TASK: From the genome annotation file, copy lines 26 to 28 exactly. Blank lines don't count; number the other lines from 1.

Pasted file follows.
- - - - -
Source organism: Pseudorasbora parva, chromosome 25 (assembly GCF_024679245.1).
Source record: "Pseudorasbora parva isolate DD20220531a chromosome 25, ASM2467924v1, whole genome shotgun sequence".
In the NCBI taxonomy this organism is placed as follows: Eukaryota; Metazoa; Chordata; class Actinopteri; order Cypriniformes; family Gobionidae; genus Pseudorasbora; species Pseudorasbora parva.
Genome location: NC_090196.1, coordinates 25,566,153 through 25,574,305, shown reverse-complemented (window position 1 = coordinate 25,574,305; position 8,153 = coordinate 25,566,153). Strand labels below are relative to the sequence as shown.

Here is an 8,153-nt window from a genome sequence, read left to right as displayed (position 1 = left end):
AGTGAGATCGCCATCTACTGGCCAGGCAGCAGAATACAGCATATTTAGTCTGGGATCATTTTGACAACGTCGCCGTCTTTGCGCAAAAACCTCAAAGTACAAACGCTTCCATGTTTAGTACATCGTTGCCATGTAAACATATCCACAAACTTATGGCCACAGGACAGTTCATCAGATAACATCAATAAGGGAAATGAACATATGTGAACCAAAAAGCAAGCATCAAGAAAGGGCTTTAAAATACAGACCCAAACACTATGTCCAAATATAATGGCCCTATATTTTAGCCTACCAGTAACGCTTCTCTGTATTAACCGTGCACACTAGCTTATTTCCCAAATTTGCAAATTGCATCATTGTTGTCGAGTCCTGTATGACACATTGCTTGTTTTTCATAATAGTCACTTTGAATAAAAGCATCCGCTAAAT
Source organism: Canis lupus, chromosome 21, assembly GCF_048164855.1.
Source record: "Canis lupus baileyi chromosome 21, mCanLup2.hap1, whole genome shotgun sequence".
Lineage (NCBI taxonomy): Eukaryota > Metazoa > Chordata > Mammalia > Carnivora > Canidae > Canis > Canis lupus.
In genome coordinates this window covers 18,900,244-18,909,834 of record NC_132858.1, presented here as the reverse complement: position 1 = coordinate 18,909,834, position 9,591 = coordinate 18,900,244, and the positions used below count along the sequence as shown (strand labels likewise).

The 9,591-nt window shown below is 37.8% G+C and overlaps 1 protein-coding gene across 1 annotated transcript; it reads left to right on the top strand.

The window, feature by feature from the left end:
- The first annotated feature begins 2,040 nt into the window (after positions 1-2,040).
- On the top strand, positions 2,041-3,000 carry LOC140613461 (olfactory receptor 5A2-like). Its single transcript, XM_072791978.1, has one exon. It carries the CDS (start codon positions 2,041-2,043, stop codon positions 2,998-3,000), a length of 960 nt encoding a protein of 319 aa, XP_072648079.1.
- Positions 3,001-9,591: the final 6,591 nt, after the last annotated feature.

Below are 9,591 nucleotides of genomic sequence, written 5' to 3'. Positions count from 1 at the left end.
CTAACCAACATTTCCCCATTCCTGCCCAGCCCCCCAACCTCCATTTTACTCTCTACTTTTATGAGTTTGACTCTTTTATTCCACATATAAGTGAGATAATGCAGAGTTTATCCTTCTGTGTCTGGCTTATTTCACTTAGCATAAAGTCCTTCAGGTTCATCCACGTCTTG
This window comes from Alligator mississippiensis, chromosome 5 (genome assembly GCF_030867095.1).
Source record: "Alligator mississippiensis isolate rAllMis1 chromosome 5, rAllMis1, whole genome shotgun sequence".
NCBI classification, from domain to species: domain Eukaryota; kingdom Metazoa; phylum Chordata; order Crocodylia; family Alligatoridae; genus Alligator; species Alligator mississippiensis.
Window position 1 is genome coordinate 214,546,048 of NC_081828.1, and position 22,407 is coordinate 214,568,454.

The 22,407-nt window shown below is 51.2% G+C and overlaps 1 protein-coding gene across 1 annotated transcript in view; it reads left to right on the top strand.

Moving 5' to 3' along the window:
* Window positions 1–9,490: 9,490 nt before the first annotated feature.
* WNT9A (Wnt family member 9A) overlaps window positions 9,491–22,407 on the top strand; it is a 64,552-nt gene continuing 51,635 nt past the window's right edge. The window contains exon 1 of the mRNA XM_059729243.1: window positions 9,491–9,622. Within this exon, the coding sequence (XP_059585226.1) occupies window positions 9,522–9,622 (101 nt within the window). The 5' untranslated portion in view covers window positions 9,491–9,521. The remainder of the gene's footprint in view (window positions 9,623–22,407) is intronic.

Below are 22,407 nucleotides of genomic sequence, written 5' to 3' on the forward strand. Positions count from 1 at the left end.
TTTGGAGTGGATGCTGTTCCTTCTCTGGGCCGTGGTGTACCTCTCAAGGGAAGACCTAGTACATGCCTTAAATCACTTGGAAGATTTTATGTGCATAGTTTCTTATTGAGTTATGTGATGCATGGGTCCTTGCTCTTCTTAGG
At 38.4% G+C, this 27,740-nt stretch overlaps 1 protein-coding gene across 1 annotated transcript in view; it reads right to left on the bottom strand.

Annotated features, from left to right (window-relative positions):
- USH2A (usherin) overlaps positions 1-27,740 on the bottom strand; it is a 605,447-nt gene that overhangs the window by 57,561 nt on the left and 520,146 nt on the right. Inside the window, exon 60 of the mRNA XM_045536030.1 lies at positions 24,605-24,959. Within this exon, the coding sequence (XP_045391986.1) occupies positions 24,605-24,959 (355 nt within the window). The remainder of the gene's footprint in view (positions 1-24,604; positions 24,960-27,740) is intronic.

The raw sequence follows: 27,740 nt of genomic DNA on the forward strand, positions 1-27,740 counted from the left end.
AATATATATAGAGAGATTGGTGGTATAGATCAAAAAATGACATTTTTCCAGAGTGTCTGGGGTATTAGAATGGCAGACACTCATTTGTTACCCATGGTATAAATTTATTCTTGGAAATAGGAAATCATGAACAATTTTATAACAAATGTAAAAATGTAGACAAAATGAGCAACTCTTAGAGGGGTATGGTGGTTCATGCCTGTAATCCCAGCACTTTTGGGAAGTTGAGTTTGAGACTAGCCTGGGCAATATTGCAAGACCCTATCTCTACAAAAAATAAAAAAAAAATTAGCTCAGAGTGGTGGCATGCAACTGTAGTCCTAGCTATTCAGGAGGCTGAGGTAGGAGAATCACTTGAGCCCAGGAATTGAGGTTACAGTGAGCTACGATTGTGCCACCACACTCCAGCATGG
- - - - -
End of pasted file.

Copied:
Below are 22,407 nucleotides of genomic sequence, written 5' to 3' on the forward strand. Positions count from 1 at the left end.
TTTGGAGTGGATGCTGTTCCTTCTCTGGGCCGTGGTGTACCTCTCAAGGGAAGACCTAGTACATGCCTTAAATCACTTGGAAGATTTTATGTGCATAGTTTCTTATTGAGTTATGTGATGCATGGGTCCTTGCTCTTCTTAGG
At 38.4% G+C, this 27,740-nt stretch overlaps 1 protein-coding gene across 1 annotated transcript in view; it reads right to left on the bottom strand.